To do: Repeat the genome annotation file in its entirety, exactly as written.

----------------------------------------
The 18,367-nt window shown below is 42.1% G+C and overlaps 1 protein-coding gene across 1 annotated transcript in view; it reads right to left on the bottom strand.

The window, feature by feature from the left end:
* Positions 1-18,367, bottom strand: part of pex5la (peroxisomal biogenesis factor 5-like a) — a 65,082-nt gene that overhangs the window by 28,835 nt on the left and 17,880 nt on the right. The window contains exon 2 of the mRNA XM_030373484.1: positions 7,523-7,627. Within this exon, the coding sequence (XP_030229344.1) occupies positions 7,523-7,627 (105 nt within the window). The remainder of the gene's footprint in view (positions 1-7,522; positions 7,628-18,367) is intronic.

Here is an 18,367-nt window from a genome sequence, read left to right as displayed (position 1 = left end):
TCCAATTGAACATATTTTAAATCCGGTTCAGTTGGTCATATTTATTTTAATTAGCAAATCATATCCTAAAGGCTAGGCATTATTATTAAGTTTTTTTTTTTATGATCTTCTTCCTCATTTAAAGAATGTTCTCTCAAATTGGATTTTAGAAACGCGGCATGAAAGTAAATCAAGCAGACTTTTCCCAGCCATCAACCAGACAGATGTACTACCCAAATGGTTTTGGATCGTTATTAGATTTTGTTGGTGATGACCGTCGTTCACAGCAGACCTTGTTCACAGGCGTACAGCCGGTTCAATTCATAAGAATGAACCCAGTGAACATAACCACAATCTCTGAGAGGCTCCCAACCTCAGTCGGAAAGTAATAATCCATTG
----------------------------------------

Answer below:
The 18,367-nt window shown below is 42.1% G+C and overlaps 1 protein-coding gene across 1 annotated transcript in view; it reads right to left on the bottom strand.

The window, feature by feature from the left end:
* Positions 1-18,367, bottom strand: part of pex5la (peroxisomal biogenesis factor 5-like a) — a 65,082-nt gene that overhangs the window by 28,835 nt on the left and 17,880 nt on the right. The window contains exon 2 of the mRNA XM_030373484.1: positions 7,523-7,627. Within this exon, the coding sequence (XP_030229344.1) occupies positions 7,523-7,627 (105 nt within the window). The remainder of the gene's footprint in view (positions 1-7,522; positions 7,628-18,367) is intronic.

Here is an 18,367-nt window from a genome sequence, read left to right as displayed (position 1 = left end):
TCCAATTGAACATATTTTAAATCCGGTTCAGTTGGTCATATTTATTTTAATTAGCAAATCATATCCTAAAGGCTAGGCATTATTATTAAGTTTTTTTTTTTATGATCTTCTTCCTCATTTAAAGAATGTTCTCTCAAATTGGATTTTAGAAACGCGGCATGAAAGTAAATCAAGCAGACTTTTCCCAGCCATCAACCAGACAGATGTACTACCCAAATGGTTTTGGATCGTTATTAGATTTTGTTGGTGATGACCGTCGTTCACAGCAGACCTTGTTCACAGGCGTACAGCCGGTTCAATTCATAAGAATGAACCCAGTGAACATAACCACAATCTCTGAGAGGCTCCCAACCTCAGTCGGAAAGTAATAATCCATTG